CHURCHILL - Myth and Reality in WW2. The Waterfront Building, University of Suffolk.
Thu 23rd November 2017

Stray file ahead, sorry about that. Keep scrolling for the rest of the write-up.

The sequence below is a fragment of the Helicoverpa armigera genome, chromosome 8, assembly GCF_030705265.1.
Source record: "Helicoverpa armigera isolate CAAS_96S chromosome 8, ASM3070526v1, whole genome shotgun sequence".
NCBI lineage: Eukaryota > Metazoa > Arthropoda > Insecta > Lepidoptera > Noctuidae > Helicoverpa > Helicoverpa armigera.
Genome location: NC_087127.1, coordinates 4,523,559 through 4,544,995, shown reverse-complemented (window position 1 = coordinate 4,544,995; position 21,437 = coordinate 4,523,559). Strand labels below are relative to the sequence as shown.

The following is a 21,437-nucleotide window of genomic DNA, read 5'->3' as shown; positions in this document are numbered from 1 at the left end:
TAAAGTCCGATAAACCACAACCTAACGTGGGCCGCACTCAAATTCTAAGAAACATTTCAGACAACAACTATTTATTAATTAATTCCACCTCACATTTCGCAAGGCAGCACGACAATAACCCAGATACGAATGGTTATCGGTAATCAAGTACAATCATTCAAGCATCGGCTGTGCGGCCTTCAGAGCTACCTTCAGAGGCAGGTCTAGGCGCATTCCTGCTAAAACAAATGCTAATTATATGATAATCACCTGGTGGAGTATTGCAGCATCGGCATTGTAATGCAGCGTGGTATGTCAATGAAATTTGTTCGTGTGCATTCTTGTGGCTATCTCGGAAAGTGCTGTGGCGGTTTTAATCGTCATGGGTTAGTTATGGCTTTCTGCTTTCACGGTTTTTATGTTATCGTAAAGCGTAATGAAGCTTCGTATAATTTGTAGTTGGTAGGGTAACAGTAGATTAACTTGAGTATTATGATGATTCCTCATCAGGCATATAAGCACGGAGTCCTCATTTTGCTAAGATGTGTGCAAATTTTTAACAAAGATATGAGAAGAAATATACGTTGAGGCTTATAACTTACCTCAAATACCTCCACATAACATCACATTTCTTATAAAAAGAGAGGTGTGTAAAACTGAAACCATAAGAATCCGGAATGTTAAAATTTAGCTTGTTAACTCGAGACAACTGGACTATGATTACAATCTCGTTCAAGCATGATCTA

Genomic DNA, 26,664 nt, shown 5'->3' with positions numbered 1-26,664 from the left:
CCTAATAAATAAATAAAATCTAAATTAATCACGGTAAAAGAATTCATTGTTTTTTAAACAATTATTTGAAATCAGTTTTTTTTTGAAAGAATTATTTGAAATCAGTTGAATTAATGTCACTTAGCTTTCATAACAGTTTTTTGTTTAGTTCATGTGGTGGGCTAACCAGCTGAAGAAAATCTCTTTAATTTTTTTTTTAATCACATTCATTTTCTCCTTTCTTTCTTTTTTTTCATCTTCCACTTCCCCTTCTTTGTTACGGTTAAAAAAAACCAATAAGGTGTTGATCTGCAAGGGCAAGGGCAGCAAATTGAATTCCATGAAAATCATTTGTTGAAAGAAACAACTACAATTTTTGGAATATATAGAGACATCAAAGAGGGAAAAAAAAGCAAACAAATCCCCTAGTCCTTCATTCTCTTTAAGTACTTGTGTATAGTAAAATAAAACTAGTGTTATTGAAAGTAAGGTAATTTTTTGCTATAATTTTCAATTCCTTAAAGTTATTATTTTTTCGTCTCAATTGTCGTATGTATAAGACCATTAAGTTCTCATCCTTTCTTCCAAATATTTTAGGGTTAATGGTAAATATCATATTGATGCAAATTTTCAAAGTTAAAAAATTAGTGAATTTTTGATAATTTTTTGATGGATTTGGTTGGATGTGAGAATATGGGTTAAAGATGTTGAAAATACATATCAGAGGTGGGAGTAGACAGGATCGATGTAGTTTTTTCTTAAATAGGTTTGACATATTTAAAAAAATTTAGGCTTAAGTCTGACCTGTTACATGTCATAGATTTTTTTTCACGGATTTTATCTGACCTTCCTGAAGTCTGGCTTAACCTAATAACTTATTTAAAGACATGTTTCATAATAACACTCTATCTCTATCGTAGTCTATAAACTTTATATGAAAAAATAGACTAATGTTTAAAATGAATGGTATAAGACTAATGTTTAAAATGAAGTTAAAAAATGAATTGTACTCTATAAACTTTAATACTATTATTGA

The interest in Winston Churchill never diminishes. Earlier this year the eponymous film portrayed the war leader's hopes and fears on the eve of D-Day; in a few weeks time, the movie 'Darkest Hour' will see Gary Oldman playing a beleaguered premier in the grim days of May 1940. But does the legend of Churchill - brilliant orator who won the war almost singlehandedly - stand up to scrutiny? Roger Hermiston, author of 'All Behind You, Winston - Churchill's Great Coalition 1940-45' argues that Churchill's titantic reputation obscures a vital truth - that neither he nor the country would have prevailed if it hadn't have been for his remarkable 'ministry of all the talents'. History has overlooked the contribution of outstanding individuals like the Labour trio of Clement Attlee, Ernest Bevin and Herbert Morrison, mercurial newspaper baron Lord Beaverbrook, charismatic information minister Brendan Bracken, and the housewives favourite, food minister Lord Woolton. This is their story.